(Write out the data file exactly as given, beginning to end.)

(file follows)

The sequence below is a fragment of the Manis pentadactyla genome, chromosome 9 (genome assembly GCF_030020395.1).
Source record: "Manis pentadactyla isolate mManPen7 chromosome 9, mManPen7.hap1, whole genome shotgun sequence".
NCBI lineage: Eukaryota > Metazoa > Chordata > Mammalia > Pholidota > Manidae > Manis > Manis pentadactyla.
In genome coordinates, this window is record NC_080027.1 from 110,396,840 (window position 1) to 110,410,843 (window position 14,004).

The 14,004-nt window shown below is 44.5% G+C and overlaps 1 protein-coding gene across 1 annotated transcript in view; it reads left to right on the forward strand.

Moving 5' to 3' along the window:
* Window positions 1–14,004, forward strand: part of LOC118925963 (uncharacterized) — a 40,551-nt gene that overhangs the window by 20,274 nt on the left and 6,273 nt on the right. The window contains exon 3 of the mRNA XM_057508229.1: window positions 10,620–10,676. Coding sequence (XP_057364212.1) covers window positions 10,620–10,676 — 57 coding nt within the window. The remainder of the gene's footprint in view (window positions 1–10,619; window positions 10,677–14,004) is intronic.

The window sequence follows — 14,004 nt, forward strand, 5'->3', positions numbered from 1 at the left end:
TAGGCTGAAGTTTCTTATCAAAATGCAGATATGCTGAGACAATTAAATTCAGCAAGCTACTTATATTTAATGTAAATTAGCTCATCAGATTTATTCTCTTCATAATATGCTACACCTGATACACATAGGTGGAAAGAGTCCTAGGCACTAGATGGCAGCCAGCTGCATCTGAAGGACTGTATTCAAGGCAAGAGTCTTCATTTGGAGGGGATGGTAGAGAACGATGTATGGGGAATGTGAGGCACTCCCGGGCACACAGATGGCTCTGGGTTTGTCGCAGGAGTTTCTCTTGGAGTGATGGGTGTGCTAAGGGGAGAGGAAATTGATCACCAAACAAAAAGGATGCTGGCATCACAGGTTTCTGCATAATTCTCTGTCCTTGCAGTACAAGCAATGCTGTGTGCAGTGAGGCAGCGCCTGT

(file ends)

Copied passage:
The sequence below is a fragment of the Manis pentadactyla genome, chromosome 9 (genome assembly GCF_030020395.1).
Source record: "Manis pentadactyla isolate mManPen7 chromosome 9, mManPen7.hap1, whole genome shotgun sequence".
NCBI lineage: Eukaryota > Metazoa > Chordata > Mammalia > Pholidota > Manidae > Manis > Manis pentadactyla.
In genome coordinates, this window is record NC_080027.1 from 110,396,840 (window position 1) to 110,410,843 (window position 14,004).

The 14,004-nt window shown below is 44.5% G+C and overlaps 1 protein-coding gene across 1 annotated transcript in view; it reads left to right on the forward strand.

Moving 5' to 3' along the window:
* Window positions 1–14,004, forward strand: part of LOC118925963 (uncharacterized) — a 40,551-nt gene that overhangs the window by 20,274 nt on the left and 6,273 nt on the right. The window contains exon 3 of the mRNA XM_057508229.1: window positions 10,620–10,676. Coding sequence (XP_057364212.1) covers window positions 10,620–10,676 — 57 coding nt within the window. The remainder of the gene's footprint in view (window positions 1–10,619; window positions 10,677–14,004) is intronic.

The window sequence follows — 14,004 nt, forward strand, 5'->3', positions numbered from 1 at the left end:
TAGGCTGAAGTTTCTTATCAAAATGCAGATATGCTGAGACAATTAAATTCAGCAAGCTACTTATATTTAATGTAAATTAGCTCATCAGATTTATTCTCTTCATAATATGCTACACCTGATACACATAGGTGGAAAGAGTCCTAGGCACTAGATGGCAGCCAGCTGCATCTGAAGGACTGTATTCAAGGCAAGAGTCTTCATTTGGAGGGGATGGTAGAGAACGATGTATGGGGAATGTGAGGCACTCCCGGGCACACAGATGGCTCTGGGTTTGTCGCAGGAGTTTCTCTTGGAGTGATGGGTGTGCTAAGGGGAGAGGAAATTGATCACCAAACAAAAAGGATGCTGGCATCACAGGTTTCTGCATAATTCTCTGTCCTTGCAGTACAAGCAATGCTGTGTGCAGTGAGGCAGCGCCTGT